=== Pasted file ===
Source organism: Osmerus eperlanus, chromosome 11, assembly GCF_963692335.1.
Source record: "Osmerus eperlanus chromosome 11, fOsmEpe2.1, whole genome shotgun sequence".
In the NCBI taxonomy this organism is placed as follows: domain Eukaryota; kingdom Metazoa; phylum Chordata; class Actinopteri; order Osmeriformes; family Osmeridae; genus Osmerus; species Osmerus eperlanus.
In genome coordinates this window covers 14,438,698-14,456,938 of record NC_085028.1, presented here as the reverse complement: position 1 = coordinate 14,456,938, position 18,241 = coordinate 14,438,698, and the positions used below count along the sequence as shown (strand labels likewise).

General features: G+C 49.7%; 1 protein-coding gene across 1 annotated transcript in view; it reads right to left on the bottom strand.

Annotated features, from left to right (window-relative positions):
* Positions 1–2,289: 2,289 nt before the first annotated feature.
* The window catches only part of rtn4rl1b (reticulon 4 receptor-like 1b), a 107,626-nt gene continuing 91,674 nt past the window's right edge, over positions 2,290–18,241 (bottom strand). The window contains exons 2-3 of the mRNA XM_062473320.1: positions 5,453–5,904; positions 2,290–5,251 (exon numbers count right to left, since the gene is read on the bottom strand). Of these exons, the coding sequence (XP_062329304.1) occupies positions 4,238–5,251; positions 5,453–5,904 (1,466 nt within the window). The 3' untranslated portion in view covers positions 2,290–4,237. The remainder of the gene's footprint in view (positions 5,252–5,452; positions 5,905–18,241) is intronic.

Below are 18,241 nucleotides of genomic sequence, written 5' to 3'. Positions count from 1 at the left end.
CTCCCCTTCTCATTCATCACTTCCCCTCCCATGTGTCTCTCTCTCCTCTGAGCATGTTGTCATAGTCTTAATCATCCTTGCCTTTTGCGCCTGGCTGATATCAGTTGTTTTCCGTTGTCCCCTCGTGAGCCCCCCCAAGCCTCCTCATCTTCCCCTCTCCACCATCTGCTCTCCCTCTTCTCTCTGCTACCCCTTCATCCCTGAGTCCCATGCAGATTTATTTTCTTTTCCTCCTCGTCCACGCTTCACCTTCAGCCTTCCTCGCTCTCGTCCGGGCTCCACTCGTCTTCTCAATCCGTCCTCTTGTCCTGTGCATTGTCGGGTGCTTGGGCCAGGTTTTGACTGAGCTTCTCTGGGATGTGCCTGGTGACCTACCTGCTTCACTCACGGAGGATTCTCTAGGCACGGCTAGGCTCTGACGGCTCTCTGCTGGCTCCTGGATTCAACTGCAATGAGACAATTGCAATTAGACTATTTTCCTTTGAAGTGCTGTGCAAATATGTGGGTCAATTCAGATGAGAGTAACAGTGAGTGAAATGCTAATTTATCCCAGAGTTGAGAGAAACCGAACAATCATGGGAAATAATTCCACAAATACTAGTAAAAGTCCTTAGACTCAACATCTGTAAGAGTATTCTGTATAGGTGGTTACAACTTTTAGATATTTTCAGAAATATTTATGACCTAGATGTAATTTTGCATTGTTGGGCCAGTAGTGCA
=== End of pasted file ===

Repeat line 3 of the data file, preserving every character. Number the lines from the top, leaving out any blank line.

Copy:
In the NCBI taxonomy this organism is placed as follows: domain Eukaryota; kingdom Metazoa; phylum Chordata; class Actinopteri; order Osmeriformes; family Osmeridae; genus Osmerus; species Osmerus eperlanus.